Jacqueline: Absolutely. I want to talk about the 4th bucket, which was there isn’t a business analysis needed on the agile team. I asked it in that way specifically because when you go back 10-15 years ago when agile was being introduced, that was the word on the street. That’s what everybody was talking about. I can remember people actually leaving the BA role and saying, “I need to get my PMP. I need to become a project manager because business analysis is going away.” It was being said that the whole role was going away. You can go and read various agile books, and you can get a hold of several different authors and books; never do they mention the business analyst role.

One of our clients was comparing training companies, rightly so, for who they wanted to bring in to help them with their agile transformation. They definitely acknowledged that we brought a different flavor to it because, first of all, we’re doing team-building and we’re showing how analysis is a team sport in our Boot Camp. They didn’t see that with the other training. The other part is that they would say, “We’re business analysts. We’ve been brought to evaluate for our organization.” The question was asked, “Where do you see us filling in?” They couldn’t even answer the question. They got blank stares, nor could they adjust their presentation in any way to incorporate the BA. It had just never been taken into consideration.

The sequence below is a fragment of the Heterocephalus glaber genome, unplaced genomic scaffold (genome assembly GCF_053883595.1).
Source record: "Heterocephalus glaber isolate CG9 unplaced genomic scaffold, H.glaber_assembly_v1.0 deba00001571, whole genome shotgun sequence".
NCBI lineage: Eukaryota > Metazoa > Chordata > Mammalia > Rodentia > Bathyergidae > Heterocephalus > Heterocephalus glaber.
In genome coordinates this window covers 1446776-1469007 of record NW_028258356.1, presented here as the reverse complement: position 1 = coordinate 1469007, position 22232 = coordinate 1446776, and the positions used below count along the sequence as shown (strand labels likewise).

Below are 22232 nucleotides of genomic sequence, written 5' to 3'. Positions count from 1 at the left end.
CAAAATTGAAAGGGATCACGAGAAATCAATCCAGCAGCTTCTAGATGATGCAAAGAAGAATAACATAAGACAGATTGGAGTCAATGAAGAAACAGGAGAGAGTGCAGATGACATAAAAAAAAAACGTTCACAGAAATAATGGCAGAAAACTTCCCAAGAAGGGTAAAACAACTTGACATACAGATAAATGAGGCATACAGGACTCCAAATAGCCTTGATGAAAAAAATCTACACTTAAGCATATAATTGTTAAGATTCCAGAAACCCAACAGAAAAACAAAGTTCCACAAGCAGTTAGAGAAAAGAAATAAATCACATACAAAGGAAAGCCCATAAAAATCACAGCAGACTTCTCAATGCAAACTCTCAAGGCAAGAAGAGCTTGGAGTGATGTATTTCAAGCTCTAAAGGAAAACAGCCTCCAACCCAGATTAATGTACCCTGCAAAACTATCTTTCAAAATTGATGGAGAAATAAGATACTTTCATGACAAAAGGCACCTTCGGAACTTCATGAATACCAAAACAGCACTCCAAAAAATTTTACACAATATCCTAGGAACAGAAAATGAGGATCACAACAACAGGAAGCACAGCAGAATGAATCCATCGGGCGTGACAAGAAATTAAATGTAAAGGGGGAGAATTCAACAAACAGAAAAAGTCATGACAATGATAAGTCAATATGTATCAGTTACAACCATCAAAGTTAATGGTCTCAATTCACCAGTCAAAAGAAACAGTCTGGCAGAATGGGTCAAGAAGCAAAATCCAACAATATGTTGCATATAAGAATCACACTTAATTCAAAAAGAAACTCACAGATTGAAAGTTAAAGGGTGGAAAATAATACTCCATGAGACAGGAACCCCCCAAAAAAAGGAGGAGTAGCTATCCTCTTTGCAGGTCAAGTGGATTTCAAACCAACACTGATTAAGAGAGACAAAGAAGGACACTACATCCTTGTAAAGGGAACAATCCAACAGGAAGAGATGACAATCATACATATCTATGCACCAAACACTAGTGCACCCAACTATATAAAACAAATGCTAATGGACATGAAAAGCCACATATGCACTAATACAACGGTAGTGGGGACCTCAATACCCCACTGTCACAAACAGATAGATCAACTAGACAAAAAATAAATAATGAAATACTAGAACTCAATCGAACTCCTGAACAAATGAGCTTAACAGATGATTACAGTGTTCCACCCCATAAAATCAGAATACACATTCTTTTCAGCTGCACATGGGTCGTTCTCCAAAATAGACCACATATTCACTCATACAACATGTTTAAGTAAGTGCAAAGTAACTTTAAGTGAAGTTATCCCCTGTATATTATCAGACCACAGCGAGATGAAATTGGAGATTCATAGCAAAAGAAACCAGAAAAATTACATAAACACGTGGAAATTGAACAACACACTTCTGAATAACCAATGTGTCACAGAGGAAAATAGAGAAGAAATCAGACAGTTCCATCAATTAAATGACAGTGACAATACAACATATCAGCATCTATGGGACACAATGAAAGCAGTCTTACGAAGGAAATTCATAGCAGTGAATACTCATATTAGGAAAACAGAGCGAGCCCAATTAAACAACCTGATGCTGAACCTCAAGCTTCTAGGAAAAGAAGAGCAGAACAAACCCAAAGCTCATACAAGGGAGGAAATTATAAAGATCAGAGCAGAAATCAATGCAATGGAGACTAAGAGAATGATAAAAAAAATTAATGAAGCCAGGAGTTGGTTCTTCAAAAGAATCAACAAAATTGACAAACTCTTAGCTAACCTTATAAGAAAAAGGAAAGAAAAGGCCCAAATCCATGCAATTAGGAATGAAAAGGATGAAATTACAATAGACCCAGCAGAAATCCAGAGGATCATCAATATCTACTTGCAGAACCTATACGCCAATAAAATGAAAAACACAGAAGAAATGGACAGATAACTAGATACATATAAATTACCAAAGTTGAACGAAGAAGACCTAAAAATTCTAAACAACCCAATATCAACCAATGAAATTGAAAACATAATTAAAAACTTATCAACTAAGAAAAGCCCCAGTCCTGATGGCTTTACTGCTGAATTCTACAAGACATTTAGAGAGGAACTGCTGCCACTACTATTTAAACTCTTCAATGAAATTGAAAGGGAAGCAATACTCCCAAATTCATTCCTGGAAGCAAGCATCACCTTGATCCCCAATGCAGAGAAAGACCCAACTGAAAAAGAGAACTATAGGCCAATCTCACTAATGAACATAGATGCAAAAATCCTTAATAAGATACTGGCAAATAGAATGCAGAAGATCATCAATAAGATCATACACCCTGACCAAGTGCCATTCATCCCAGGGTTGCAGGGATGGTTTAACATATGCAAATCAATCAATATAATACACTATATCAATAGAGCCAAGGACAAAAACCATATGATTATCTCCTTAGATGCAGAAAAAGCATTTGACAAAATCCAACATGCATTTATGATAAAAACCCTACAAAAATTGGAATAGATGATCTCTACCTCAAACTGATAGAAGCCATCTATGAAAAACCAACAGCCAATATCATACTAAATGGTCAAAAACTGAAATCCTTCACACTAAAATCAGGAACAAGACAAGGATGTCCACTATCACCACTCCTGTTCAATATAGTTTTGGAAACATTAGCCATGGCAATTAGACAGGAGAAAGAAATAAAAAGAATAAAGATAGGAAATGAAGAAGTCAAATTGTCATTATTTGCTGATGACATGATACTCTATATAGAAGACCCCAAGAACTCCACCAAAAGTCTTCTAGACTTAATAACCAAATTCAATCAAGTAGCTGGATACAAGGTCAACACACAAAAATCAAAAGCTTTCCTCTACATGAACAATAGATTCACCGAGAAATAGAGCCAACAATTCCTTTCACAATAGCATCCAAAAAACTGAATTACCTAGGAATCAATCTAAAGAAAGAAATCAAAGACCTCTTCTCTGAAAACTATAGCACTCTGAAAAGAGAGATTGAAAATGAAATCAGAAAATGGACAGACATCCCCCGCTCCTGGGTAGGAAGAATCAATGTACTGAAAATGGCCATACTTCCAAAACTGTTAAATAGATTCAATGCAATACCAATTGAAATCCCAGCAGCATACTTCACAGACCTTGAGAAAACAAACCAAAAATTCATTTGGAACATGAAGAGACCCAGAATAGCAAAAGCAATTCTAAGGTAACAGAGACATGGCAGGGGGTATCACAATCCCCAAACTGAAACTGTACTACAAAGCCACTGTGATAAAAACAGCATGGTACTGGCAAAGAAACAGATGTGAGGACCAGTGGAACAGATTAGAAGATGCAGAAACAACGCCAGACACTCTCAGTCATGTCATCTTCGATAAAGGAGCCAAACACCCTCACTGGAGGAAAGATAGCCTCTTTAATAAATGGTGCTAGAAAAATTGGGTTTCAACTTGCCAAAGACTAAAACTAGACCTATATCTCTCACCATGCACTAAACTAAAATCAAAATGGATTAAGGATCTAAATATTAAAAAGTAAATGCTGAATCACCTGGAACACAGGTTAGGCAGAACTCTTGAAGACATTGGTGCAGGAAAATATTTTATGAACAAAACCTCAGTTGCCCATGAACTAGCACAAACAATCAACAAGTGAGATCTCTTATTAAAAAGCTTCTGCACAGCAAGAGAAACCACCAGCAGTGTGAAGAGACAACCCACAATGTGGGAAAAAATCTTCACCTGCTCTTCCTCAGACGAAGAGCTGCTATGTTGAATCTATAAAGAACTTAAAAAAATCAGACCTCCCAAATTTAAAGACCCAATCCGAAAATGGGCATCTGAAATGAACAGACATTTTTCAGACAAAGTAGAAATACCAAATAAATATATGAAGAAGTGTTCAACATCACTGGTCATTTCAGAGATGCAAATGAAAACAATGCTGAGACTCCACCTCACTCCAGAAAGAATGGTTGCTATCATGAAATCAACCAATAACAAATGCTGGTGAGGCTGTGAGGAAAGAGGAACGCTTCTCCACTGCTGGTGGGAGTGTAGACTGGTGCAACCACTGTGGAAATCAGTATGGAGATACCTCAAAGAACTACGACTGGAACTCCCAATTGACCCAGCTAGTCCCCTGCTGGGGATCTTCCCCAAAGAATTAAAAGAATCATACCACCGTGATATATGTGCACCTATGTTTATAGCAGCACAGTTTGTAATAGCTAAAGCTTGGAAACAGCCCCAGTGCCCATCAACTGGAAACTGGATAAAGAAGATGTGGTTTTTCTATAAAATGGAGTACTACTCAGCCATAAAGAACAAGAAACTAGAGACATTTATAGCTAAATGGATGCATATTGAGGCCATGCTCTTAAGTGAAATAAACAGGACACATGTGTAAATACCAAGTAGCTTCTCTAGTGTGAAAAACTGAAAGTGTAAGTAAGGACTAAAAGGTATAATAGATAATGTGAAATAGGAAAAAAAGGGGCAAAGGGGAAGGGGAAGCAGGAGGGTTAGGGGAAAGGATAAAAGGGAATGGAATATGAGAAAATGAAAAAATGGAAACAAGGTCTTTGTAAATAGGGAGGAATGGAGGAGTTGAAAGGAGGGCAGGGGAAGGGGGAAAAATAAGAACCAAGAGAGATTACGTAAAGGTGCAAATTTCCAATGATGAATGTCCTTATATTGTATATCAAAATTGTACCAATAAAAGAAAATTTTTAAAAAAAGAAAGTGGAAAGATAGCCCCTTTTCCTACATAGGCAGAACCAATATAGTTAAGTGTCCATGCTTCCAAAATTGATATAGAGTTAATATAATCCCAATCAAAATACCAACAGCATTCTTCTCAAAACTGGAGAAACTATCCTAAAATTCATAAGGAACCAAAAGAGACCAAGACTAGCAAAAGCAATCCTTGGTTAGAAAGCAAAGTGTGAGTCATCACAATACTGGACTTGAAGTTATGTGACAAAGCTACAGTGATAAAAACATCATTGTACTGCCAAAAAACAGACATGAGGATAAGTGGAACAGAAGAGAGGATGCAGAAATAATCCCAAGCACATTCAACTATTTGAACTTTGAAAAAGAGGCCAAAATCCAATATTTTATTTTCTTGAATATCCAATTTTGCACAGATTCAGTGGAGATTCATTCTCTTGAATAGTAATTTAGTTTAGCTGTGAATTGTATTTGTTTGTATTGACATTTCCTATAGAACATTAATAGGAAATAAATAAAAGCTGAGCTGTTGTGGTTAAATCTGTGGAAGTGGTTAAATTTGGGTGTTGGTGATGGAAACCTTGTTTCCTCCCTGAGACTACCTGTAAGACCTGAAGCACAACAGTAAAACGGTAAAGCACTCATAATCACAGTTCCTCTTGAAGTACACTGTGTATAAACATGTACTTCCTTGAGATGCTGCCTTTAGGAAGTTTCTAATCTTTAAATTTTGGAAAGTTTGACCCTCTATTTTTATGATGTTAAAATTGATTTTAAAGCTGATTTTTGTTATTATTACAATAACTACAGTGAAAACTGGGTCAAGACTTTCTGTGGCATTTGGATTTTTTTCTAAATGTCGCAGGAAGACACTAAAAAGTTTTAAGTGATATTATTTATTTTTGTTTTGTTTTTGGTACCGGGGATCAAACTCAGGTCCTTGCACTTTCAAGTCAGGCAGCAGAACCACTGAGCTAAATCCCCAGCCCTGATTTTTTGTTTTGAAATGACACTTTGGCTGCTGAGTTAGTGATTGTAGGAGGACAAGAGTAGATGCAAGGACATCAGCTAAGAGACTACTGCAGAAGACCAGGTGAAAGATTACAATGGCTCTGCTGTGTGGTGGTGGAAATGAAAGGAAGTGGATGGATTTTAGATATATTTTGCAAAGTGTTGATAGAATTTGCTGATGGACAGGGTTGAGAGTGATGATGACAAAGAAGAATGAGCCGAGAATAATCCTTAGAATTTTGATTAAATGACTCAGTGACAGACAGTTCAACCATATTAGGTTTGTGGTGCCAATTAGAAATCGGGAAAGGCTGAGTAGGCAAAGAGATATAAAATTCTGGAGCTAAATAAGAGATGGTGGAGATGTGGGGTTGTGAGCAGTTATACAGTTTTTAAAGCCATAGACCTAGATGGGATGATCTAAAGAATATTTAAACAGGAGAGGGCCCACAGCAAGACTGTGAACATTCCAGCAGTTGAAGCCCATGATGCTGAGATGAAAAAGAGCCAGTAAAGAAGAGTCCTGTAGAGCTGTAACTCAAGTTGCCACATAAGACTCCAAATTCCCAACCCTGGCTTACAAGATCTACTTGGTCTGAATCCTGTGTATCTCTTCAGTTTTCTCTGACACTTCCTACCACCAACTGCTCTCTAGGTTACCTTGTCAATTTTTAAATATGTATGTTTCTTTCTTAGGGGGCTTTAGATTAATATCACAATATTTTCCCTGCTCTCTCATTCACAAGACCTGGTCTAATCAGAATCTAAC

Some of that was a bit of a setback for a small period of time early on in agile. Some of us still feel like there’s a comeback of the BA and kind of a vindication for some who said in the very beginning that someone on the team, whether you have the title or not, has to have their eye on analysis. What worries me sometimes that I see now, fast-forward to our current inquiries, clients, and people we talk to, they are getting frustrated with agile, but they don’t call out, “We need to get some analysis training.” They just know they’re frustrated; they’ve identified the pain points, but they’re not connecting the dots back to, “Remember when you said analysis wasn’t needed?”